On Tuesday, the Simon Wiesenthal Center, a Jewish human rights group, sent a letter to Attorney General Jeff Sessions asking that the Justice Department launch a task force "with the assignment of identifying and capturing the culprit or culprits who seek to terrorize American Jewry through their threats."
The FBI addressed the issue last week, saying in a statement that it was "investigating possible civil rights violations in connection with threats to Jewish Community Centers across the country" and described the matter as an "ongoing" concern.
A spokesman from the Southern Poverty Law Center, which has been critical of Trump and his close relationship with top White House strategist Steve Bannon
, who headed the alt-right nest of Breitbart before joining Trump's campaign last year, said Tuesday's statement showed the President "slowly edging toward the point where he needs to be."
"There is no policy prescription that has been discovered to quell or slow, or even eradicate, age-old ideas (like anti-Semitism)," Ryan Lenz, editor of the SPLC's Hatewatch blog, told CNN. He blamed the Trump campaign for boosting those voices by not taking an immediate, proactive stand against them.
"Now what we're seeing right is the aftermath -- the echo to that moment -- which is that the ideas have firmly rooted themselves and found a place in the mainstream," Lenz said. "It's hard to put the genie back in the bottle once you get to this point."
Hillary Clinton joined the chorus early Tuesday, calling on Trump to take a more vocal role.
"JCC threats, cemetery desecration & online attacks are so troubling & they need to be stopped," the former Democratic presidential candidate said in a tweet. "Everyone must speak out, starting w/ @POTUS."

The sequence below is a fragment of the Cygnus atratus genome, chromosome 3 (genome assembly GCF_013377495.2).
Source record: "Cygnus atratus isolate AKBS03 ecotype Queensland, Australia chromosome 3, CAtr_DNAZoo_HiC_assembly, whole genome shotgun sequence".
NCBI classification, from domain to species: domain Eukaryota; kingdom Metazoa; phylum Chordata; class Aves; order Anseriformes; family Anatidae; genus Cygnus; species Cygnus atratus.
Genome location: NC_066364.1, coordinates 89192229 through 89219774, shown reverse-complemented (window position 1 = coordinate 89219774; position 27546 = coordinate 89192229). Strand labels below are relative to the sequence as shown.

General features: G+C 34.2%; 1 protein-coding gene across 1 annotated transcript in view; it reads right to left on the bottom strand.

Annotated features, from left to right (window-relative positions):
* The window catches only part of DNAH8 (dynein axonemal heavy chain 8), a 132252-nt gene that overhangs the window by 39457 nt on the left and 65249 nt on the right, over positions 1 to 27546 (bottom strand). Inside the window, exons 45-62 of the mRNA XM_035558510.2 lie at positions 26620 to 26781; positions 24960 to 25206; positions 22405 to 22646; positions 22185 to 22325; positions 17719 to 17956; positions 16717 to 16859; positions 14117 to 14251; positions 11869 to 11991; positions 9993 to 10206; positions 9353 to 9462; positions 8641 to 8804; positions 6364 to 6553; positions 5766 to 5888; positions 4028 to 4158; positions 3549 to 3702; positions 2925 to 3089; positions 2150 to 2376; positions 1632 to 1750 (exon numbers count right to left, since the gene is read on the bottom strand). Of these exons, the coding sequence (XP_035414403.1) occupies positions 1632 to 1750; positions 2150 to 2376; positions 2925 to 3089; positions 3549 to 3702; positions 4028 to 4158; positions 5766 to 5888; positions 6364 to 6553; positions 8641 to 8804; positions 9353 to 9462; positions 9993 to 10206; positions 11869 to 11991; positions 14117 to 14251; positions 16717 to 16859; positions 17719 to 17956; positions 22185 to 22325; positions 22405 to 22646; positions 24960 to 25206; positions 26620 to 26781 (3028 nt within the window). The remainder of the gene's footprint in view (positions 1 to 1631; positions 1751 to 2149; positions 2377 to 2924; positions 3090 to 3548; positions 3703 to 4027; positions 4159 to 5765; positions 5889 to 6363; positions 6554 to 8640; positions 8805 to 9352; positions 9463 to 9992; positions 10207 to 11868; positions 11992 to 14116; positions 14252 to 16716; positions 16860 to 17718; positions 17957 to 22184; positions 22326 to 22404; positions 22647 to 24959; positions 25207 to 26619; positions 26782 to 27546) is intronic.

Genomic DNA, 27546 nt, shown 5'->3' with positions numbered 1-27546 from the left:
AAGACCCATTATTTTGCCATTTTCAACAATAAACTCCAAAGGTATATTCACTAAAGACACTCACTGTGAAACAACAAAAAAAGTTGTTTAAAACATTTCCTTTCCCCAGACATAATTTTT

House Speaker Paul Ryan weighed in after Trump's remarks, tweeting, "Anti-Semitism in any form is abhorrent, and I encourage authorities nationwide to take these threats seriously."
Trump has been presented with opportunities to denounce the threats before. During a lengthy news conference last week, a reporter from an Orthodox Jewish weekly based in New York tried to ask about "an uptick in anti-Semitism and how the government is planning to take care of it."
But Trump cut him off, calling the question unfair and declaring in response, "I am the least anti-Semitic person that you've ever seen in your entire life. No. 2, racism, the least racist person."
When the reporter tried to explain he did not mean to impugn Trump personally, he was told, "quiet, quiet." It was the second straight day that the President, who had held a joint press conference with Israeli PM Benjamin Netanyahu 24 hours earlier, had not directly addressed a question about anti-Semitism.
"This is both worrisome and puzzling," American Jewish Committee CEO David Harris said in a statement last week, asking that the Jewish community's concerns not be dismissed or scorned by the administration as political attacks.
"That's why the questions are being asked at press conferences, and not in order to cast aspersions on your administration," he added. "But if every such question elicits either no substantive response or, mistakenly, is taken personally, then what are people of good will supposed to conclude?"